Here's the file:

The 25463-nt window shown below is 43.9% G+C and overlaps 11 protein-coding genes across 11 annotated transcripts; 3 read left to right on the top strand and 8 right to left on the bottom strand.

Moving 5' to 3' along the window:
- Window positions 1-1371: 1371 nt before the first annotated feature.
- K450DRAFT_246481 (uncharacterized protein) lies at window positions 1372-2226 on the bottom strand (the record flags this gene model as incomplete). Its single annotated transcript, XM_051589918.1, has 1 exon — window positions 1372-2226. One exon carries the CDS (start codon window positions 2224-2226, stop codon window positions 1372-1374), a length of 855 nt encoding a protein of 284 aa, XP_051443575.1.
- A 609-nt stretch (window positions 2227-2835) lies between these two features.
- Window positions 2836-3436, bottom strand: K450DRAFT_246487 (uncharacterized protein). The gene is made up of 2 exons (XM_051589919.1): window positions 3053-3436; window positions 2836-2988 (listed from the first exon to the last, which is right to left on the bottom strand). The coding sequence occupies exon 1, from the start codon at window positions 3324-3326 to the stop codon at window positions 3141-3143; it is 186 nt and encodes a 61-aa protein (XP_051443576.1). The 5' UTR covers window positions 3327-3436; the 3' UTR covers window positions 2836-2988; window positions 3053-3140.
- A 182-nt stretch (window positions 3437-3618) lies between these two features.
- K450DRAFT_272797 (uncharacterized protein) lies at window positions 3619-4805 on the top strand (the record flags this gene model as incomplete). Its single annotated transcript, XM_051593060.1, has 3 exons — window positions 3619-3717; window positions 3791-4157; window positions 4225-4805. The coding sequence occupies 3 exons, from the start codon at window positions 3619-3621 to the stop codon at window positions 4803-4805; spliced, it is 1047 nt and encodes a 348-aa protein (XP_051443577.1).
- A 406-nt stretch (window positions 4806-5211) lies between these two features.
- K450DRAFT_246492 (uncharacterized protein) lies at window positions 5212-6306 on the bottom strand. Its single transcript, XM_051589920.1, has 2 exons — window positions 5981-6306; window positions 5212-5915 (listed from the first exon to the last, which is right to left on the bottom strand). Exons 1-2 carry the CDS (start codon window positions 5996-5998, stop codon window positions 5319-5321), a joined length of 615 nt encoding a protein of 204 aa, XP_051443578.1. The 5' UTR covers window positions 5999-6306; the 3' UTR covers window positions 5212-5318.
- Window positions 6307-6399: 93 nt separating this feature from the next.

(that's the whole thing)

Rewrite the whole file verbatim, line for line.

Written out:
The 25463-nt window shown below is 43.9% G+C and overlaps 11 protein-coding genes across 11 annotated transcripts; 3 read left to right on the top strand and 8 right to left on the bottom strand.

Moving 5' to 3' along the window:
- Window positions 1-1371: 1371 nt before the first annotated feature.
- K450DRAFT_246481 (uncharacterized protein) lies at window positions 1372-2226 on the bottom strand (the record flags this gene model as incomplete). Its single annotated transcript, XM_051589918.1, has 1 exon — window positions 1372-2226. One exon carries the CDS (start codon window positions 2224-2226, stop codon window positions 1372-1374), a length of 855 nt encoding a protein of 284 aa, XP_051443575.1.
- A 609-nt stretch (window positions 2227-2835) lies between these two features.
- Window positions 2836-3436, bottom strand: K450DRAFT_246487 (uncharacterized protein). The gene is made up of 2 exons (XM_051589919.1): window positions 3053-3436; window positions 2836-2988 (listed from the first exon to the last, which is right to left on the bottom strand). The coding sequence occupies exon 1, from the start codon at window positions 3324-3326 to the stop codon at window positions 3141-3143; it is 186 nt and encodes a 61-aa protein (XP_051443576.1). The 5' UTR covers window positions 3327-3436; the 3' UTR covers window positions 2836-2988; window positions 3053-3140.
- A 182-nt stretch (window positions 3437-3618) lies between these two features.
- K450DRAFT_272797 (uncharacterized protein) lies at window positions 3619-4805 on the top strand (the record flags this gene model as incomplete). Its single annotated transcript, XM_051593060.1, has 3 exons — window positions 3619-3717; window positions 3791-4157; window positions 4225-4805. The coding sequence occupies 3 exons, from the start codon at window positions 3619-3621 to the stop codon at window positions 4803-4805; spliced, it is 1047 nt and encodes a 348-aa protein (XP_051443577.1).
- A 406-nt stretch (window positions 4806-5211) lies between these two features.
- K450DRAFT_246492 (uncharacterized protein) lies at window positions 5212-6306 on the bottom strand. Its single transcript, XM_051589920.1, has 2 exons — window positions 5981-6306; window positions 5212-5915 (listed from the first exon to the last, which is right to left on the bottom strand). Exons 1-2 carry the CDS (start codon window positions 5996-5998, stop codon window positions 5319-5321), a joined length of 615 nt encoding a protein of 204 aa, XP_051443578.1. The 5' UTR covers window positions 5999-6306; the 3' UTR covers window positions 5212-5318.
- Window positions 6307-6399: 93 nt separating this feature from the next.